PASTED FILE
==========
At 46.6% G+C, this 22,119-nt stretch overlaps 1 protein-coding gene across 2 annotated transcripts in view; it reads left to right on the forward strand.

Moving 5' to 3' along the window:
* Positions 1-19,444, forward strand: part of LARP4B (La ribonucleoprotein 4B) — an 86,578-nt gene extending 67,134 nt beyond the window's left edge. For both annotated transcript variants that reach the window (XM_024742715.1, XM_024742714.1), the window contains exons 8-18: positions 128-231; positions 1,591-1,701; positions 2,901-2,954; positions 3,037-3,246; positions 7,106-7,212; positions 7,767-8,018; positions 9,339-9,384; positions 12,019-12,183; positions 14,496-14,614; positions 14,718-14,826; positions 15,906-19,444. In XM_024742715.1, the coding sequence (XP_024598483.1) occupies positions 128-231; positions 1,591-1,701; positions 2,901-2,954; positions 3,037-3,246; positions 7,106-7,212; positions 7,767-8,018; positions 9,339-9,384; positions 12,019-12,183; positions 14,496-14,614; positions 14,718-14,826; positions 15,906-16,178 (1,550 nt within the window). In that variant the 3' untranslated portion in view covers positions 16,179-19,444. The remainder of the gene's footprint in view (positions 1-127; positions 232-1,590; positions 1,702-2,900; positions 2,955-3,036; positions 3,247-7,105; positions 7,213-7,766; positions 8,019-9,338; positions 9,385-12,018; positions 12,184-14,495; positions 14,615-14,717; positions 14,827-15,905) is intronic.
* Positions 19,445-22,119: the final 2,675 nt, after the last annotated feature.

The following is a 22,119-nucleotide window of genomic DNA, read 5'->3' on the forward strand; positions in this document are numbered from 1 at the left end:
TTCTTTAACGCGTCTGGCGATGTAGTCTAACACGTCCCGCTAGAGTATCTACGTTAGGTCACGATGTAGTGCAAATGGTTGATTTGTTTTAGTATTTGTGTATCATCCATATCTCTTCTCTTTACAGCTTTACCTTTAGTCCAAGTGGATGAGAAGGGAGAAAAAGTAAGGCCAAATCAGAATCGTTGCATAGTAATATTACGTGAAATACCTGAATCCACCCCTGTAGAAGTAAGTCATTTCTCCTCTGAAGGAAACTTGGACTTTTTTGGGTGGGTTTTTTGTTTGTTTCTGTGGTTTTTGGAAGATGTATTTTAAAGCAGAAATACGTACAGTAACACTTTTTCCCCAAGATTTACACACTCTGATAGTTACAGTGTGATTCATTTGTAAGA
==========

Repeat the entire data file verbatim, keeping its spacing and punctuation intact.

At 46.6% G+C, this 22,119-nt stretch overlaps 1 protein-coding gene across 2 annotated transcripts in view; it reads left to right on the forward strand.

Moving 5' to 3' along the window:
* Positions 1-19,444, forward strand: part of LARP4B (La ribonucleoprotein 4B) — an 86,578-nt gene extending 67,134 nt beyond the window's left edge. For both annotated transcript variants that reach the window (XM_024742715.1, XM_024742714.1), the window contains exons 8-18: positions 128-231; positions 1,591-1,701; positions 2,901-2,954; positions 3,037-3,246; positions 7,106-7,212; positions 7,767-8,018; positions 9,339-9,384; positions 12,019-12,183; positions 14,496-14,614; positions 14,718-14,826; positions 15,906-19,444. In XM_024742715.1, the coding sequence (XP_024598483.1) occupies positions 128-231; positions 1,591-1,701; positions 2,901-2,954; positions 3,037-3,246; positions 7,106-7,212; positions 7,767-8,018; positions 9,339-9,384; positions 12,019-12,183; positions 14,496-14,614; positions 14,718-14,826; positions 15,906-16,178 (1,550 nt within the window). In that variant the 3' untranslated portion in view covers positions 16,179-19,444. The remainder of the gene's footprint in view (positions 1-127; positions 232-1,590; positions 1,702-2,900; positions 2,955-3,036; positions 3,247-7,105; positions 7,213-7,766; positions 8,019-9,338; positions 9,385-12,018; positions 12,184-14,495; positions 14,615-14,717; positions 14,827-15,905) is intronic.
* Positions 19,445-22,119: the final 2,675 nt, after the last annotated feature.

The following is a 22,119-nucleotide window of genomic DNA, read 5'->3' on the forward strand; positions in this document are numbered from 1 at the left end:
TTCTTTAACGCGTCTGGCGATGTAGTCTAACACGTCCCGCTAGAGTATCTACGTTAGGTCACGATGTAGTGCAAATGGTTGATTTGTTTTAGTATTTGTGTATCATCCATATCTCTTCTCTTTACAGCTTTACCTTTAGTCCAAGTGGATGAGAAGGGAGAAAAAGTAAGGCCAAATCAGAATCGTTGCATAGTAATATTACGTGAAATACCTGAATCCACCCCTGTAGAAGTAAGTCATTTCTCCTCTGAAGGAAACTTGGACTTTTTTGGGTGGGTTTTTTGTTTGTTTCTGTGGTTTTTGGAAGATGTATTTTAAAGCAGAAATACGTACAGTAACACTTTTTCCCCAAGATTTACACACTCTGATAGTTACAGTGTGATTCATTTGTAAGA